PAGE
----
You have a gentleman that has been a friend of the family for years. He is one of those people that classically say, “I have been around guns my whole life.” Yet any time you interact with him on the range he is blatantly dangerous and seems to muzzle you at every opportunity. You have gently corrected him but at each occurrence; he seems to be more and more offended. He refuses to adopt sound gun safety practices. In your latest range time, he has a negligent discharge into the ground just in front of his feet. Is it time to say – enough?
Gun Safety Trumps All
This scenario unfortunately plays out more than we would like to imagine in the firearms world. People of all ages fail to embrace the fundamentals of firearms safety. While our scenario puts an older gentleman in the role of the knucklehead, there is no age or sex limitation to this issue. I have seen videos of young men and women being nothing short of stupid with guns while claiming gun expert in their bio.
The heart of the matter and ultimate question though is when do we say enough and burn the bridge between you and captain reckless? Well, my personal opinion is that we must first make every effort to educate this person. I use polite gentle corrections, to begin with, but will quickly be blunt about the matter if things do not change. For most people, this corrective action may be embarrassing, but they take it to heart and become more responsible. Unfortunately, there is a class of people that believe their “experience” supersedes your correction and the problems continue.
It is difficult to say blankly that this or that should be the breaking point because that is a personal call. What I will say is this. If this person is dangerous on the range or at home with firearms, you need to put your safety first. If they are not willing to accept the unbendable rules of firearms safety, you need to burn that bridge and walk away from them. This can be difficult if they are connected to your inner circle, but firearms safety is not a flexible option. In the end, try to educate but be willing to walk away if things don’t change. Until next time – stay safe!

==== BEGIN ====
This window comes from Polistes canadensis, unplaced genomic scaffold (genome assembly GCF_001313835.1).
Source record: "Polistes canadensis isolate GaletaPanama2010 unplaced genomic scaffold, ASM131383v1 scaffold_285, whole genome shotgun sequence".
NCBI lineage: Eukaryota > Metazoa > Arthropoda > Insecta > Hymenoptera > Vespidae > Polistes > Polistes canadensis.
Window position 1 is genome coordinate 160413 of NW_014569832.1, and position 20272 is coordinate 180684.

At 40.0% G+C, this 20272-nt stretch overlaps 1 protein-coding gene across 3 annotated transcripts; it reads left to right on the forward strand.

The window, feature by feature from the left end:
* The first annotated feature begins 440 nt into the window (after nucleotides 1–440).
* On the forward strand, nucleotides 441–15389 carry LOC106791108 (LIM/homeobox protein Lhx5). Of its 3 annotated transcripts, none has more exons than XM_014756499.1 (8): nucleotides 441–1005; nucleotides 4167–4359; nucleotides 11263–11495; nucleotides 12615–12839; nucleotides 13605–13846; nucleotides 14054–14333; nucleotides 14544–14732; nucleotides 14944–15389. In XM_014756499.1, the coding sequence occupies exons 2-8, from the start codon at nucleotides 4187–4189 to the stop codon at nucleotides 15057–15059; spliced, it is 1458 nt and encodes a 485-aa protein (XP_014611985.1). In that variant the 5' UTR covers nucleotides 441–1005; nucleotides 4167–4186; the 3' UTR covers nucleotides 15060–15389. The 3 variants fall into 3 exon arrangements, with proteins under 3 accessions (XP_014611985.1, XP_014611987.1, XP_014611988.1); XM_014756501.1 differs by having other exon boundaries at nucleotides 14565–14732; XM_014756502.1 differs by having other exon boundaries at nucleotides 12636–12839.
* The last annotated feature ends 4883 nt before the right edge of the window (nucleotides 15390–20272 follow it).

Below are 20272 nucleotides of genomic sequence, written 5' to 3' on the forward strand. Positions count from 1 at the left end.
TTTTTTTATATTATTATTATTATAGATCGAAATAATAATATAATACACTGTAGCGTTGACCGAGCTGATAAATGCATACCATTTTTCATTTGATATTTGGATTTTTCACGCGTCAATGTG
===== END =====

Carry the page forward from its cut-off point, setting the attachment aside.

“It’s like after the wreck. He’s driven around drunk plenty of times with me in the car…”This happens once, and if your correction falls on deaf ears you never interact with person again. Otherwise you are not innocent in what may happen to you.” – Dave B.
“For your safety. I would say yes its enough. Especially if he isn’t open to following basic safety like knowing where his barrel is pointing at all times and not having his finger on the trigger when he isn’t intending on shooting. You can still be friends but no more range and shooting time is what I’d say. And him flagging you all the time would definitely make me mad and not want to be around him with a firearm.” – John O.